Welcome to Content24. Why is it different? Because it’s a digest of the stories that have made an impact over the past 24 hours, and not just a platform for recycled content marketing. Today we’re looking at what defines content marketing, BuzzFeed and YouTube
Content marketing and journalism
FirstWord has long advocated that content marketing should be proper journalism. So it was interesting to read this piece stating that journalism courses should also teach content marketing. The rationale being that there are no longer enough jobs on newsdesks to sustain new people coming into the sector.
Mediaupdate.za, which published the report, may be based in South Africa, but declining investment in editorial staff is a worldwide trend. The piece cites the University of Canberra as the first university in the world to offer a journalism degree with content marketing.
But is it helpful to distinguish between the two? If content marketing is journalism then need it be taught separately?
Still, it is a possible indication of where things are headed. It may well be that content marketing courses will in future include training in journalism.
Staying with the content marketing sector, and the southern hemisphere, we thought it would be worth referencing this comment piece looking at native advertising versus content marketing.
Essentially it questions whether the marketing sector properly understands the difference between the two – and whether there is a difference at all.
There are definite parallels, but what unites them is the need to be editorially robust.
Costa debuts BuzzFeed branded video content
BuzzFeed has announced it is launching branded video in the UK. The first work has been produced for Costa Coffee and is set to be released this week on the BuzzFeed site as well as Facebook and YouTube.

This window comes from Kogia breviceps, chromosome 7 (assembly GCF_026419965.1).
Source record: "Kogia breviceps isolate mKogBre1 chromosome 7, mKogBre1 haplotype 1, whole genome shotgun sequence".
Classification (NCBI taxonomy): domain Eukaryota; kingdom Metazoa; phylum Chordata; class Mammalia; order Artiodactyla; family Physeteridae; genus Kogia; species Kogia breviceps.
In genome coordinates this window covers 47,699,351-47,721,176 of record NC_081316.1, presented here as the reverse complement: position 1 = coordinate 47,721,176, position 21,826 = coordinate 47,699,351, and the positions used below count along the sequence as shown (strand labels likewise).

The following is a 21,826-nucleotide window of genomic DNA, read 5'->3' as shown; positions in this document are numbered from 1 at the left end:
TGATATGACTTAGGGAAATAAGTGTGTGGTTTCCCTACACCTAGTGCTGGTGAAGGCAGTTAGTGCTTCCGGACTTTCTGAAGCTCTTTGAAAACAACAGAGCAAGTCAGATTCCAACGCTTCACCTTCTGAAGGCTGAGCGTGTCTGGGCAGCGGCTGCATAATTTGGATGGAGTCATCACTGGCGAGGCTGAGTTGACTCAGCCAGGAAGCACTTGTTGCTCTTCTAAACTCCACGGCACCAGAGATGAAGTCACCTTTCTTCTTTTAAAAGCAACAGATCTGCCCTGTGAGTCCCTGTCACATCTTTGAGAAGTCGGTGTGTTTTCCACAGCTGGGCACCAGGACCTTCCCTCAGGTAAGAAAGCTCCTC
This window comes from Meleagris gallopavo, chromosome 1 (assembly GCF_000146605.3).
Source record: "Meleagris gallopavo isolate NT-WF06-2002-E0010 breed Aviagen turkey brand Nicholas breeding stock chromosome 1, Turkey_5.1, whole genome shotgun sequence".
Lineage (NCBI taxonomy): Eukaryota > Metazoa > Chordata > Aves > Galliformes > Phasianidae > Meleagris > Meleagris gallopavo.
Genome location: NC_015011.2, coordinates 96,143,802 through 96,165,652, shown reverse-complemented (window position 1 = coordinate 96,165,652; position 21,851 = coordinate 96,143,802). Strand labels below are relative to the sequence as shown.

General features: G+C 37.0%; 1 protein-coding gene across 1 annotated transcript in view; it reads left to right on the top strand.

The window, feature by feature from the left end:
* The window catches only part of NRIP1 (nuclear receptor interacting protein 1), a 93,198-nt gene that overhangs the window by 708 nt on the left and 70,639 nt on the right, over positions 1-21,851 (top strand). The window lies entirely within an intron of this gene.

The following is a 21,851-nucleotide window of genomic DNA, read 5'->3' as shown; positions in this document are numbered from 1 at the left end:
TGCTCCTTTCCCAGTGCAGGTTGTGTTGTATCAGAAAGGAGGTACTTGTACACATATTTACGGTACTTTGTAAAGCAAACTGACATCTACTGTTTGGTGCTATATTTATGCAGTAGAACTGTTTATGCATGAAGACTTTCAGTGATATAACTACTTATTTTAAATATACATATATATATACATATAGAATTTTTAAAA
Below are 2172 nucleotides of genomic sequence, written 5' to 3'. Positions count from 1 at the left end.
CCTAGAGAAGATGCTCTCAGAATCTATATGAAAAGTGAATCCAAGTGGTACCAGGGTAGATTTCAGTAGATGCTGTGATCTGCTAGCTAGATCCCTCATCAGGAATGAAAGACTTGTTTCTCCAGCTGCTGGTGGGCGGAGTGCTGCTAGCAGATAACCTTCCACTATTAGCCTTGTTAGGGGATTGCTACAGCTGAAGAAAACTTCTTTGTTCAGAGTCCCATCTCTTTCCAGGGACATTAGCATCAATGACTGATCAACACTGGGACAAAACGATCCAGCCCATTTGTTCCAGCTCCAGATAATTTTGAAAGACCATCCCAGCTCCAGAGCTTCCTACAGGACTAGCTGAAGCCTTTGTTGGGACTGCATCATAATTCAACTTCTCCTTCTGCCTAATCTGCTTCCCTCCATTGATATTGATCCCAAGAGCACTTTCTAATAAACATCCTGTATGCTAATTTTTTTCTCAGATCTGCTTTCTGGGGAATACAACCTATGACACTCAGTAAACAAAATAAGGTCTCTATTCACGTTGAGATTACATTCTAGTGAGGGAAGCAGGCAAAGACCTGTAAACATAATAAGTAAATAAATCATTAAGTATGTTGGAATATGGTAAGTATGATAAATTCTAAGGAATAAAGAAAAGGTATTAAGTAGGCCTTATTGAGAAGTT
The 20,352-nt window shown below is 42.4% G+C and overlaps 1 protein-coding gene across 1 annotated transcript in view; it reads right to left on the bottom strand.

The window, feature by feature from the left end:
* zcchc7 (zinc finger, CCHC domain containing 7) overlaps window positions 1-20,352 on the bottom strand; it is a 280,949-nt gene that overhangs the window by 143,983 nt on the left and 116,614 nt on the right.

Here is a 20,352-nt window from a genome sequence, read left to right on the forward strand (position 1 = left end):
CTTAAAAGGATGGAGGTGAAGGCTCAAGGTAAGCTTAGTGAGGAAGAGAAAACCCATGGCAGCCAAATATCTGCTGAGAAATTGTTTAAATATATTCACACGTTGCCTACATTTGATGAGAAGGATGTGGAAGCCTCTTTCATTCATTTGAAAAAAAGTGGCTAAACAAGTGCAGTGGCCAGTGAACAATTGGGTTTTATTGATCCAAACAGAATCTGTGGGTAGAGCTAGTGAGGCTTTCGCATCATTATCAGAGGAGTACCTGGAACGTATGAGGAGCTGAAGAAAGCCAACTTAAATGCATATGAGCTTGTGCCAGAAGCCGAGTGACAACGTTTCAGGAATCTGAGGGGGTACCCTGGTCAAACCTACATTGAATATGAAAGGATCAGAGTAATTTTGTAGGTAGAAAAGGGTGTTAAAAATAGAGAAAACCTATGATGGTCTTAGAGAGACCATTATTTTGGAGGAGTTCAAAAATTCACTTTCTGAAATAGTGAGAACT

According to reports, the film is titled Little Things That Make People in Britain Happy and features pairs of people suggesting and drawing their favourites.
Costa says it is hoping for around 1 million views.
Speaking to BrandRepublic, Costa marketing director Caroline Harris said: “It’s really important for us to continue to lead social […] and speak to customers in a relevant way. We also want to seed [the message about] our British heritage.”
The video reflects Costa’s “moments of happiness” brand purpose, too.
The coffee chain said it worked directly with BuzzFeed on the content.
Interestingly, BuzzFeed remarked on the freedom enjoyed as a result of keeping the brand’s agency out of the production.
YouTube goes for a subscription model
YouTube has launched a paid-subscription model which allows people to watch content ad-free. The idea behind the move is to cater for consumers who watch lots of videos and don’t want to wait for the skip ad button to appear.
YouTube Red is launching on 28 October and will cost $9.99 per month. It will offer all existing content ad-free in addition to exclusive films and TV series.
There are a number of questions that arise from this. Firstly, will people want to pay for something that they are used to getting free? While the ads are annoying, they don’t last long enough to be much of a hindrance. This contrasts with something like Spotify – offering a similar model – where you have to listen to the whole ad.
In terms of content marketing there are a large number of brands that use YouTube as their main video channel. Will this work for them? And what if they want to run ads alongside their actual content?